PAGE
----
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element and acid

TELLURIUM, an element discovered by Mueller von Reichenstein (1782) in a specimen of gold ore from Austria. Klaproth named it from the Latin tellus, meaning the earth. Tel lurium occurs free, but most commonly in company with gold, silver, lead and bismuth. Native tellurium is found in considerable quantity in Boulder County, Colo. The other important minerals containing tellurium are sylvanite, calaverite, pelzite, hessite and tetra dymite. They are found principally in Aus tria, and in the United States in Colorado and adjacent States.

Tellurium is a silver white metal, atomic weight 127.6, melting point about 453 C. and specific gravity 6.25. It is brittle, not changed by exposure to the air and when heated a little above its melting point it boils and condenses again in the cool portion of the retort as metal lic drops. In chemical properties it is very like sulphur. It unites with chlorine readily,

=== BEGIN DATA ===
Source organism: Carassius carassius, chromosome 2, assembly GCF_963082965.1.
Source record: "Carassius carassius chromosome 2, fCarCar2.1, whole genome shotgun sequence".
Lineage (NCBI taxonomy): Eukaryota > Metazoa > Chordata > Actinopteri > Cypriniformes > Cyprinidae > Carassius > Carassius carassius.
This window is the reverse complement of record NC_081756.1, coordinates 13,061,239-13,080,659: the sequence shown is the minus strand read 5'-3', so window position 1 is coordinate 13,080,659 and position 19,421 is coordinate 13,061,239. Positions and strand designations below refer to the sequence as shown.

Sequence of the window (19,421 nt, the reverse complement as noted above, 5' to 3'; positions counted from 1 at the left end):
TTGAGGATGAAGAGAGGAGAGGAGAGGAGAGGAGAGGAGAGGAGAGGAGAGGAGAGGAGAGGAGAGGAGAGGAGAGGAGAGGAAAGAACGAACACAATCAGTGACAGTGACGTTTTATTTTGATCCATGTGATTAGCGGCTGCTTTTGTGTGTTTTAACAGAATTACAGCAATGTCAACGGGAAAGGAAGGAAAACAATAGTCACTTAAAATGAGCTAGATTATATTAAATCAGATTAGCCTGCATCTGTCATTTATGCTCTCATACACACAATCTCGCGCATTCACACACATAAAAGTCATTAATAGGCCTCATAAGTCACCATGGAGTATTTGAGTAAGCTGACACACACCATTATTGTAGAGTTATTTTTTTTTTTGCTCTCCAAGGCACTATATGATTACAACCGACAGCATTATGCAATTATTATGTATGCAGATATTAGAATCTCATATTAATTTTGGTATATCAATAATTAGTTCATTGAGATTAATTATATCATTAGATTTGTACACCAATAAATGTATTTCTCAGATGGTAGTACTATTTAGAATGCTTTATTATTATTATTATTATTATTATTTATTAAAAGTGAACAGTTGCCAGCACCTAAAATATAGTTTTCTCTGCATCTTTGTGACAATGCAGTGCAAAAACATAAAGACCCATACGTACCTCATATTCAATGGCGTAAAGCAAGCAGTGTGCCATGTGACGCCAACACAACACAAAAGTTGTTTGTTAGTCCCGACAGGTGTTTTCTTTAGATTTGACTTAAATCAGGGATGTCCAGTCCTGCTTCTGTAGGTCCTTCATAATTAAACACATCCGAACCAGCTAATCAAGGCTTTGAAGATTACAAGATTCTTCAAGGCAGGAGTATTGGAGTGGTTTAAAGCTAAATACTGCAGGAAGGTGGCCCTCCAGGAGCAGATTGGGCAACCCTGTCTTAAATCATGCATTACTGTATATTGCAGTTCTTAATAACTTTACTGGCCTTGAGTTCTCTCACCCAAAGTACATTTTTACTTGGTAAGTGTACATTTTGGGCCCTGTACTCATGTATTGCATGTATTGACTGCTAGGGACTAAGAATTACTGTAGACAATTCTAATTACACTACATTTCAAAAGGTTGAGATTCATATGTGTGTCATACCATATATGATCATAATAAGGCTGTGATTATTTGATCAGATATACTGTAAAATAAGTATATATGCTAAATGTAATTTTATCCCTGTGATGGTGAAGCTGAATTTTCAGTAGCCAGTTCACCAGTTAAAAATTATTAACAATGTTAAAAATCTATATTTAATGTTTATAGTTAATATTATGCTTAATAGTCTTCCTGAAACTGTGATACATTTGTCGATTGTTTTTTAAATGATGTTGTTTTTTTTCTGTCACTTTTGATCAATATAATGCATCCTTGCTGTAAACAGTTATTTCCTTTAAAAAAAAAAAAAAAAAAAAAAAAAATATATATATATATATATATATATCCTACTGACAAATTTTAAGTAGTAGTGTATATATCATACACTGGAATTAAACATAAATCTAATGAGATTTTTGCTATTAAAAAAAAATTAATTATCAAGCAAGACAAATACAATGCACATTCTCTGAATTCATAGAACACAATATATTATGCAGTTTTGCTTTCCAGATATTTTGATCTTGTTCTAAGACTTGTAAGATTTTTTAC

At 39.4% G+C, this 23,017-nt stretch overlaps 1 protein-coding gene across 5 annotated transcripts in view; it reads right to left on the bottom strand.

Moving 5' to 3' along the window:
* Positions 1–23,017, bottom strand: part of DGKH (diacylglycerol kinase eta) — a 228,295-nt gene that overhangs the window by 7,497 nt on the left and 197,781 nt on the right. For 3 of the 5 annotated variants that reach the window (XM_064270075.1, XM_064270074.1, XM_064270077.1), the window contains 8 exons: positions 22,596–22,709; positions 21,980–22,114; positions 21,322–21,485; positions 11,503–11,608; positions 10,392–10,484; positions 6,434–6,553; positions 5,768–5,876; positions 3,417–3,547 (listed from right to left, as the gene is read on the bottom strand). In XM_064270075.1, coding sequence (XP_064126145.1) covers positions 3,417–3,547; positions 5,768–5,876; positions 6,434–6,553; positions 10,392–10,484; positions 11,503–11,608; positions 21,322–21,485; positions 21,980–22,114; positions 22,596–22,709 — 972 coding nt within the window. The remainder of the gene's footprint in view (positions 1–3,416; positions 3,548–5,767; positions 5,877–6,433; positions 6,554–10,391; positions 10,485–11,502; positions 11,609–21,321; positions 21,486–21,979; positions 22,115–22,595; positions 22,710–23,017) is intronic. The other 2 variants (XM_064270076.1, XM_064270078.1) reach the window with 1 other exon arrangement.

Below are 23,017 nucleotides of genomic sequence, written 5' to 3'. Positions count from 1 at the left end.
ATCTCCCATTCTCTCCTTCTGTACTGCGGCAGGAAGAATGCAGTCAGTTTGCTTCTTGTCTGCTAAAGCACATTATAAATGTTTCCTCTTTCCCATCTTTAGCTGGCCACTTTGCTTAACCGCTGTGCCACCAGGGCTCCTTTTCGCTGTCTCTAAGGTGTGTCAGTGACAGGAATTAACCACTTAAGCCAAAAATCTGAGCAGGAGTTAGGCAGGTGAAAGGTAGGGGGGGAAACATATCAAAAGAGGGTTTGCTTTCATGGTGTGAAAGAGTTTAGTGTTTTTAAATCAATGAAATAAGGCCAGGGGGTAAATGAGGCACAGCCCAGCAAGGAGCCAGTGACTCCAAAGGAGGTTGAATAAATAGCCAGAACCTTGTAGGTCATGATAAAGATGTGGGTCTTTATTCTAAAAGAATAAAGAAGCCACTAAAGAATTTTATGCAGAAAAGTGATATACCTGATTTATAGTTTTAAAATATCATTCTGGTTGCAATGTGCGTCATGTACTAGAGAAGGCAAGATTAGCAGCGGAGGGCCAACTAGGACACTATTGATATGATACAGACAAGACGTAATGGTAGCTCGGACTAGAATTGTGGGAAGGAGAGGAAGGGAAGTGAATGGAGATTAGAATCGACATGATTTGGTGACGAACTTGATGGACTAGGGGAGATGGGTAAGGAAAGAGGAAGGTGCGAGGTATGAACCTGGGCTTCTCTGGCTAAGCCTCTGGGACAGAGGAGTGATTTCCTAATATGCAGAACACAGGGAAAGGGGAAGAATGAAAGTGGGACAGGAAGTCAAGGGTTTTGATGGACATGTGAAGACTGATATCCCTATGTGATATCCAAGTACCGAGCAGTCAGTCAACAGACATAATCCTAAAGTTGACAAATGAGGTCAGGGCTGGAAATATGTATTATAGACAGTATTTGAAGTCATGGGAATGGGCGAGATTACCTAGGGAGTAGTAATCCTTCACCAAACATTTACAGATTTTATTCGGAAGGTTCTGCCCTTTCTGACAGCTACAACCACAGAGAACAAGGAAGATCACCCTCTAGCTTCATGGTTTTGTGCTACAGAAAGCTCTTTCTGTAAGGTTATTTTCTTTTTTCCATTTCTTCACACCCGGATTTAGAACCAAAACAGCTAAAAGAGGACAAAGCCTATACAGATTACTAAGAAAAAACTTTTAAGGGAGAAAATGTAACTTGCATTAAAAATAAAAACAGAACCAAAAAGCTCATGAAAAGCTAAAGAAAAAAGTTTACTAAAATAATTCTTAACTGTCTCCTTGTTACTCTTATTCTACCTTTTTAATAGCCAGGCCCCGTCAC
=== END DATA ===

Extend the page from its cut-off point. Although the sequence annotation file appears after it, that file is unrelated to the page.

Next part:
forming and Teas. The oxides TeO, and Te02 are analogous, yet differ considerably from SO2 and SO2. Tellurious and telluric acids and the salts derived from them are also known. Tellurium forms a compound with hydrogen analogous to 112S and possessing an even more disagreeable odor.

This element resembles sulphur in impart ing very undesirable properties to metals even when present in very small amount. If tellu rium and any of its compounds are introduced into the human system they give the breath a very strong and disagreeable garlic-like odor. To obtain the free element the ore is digested first with sulphuric acid; hydrochloric acid is then added in small quantity and the whole treated with sulphurous acid which precipitates the tellurium.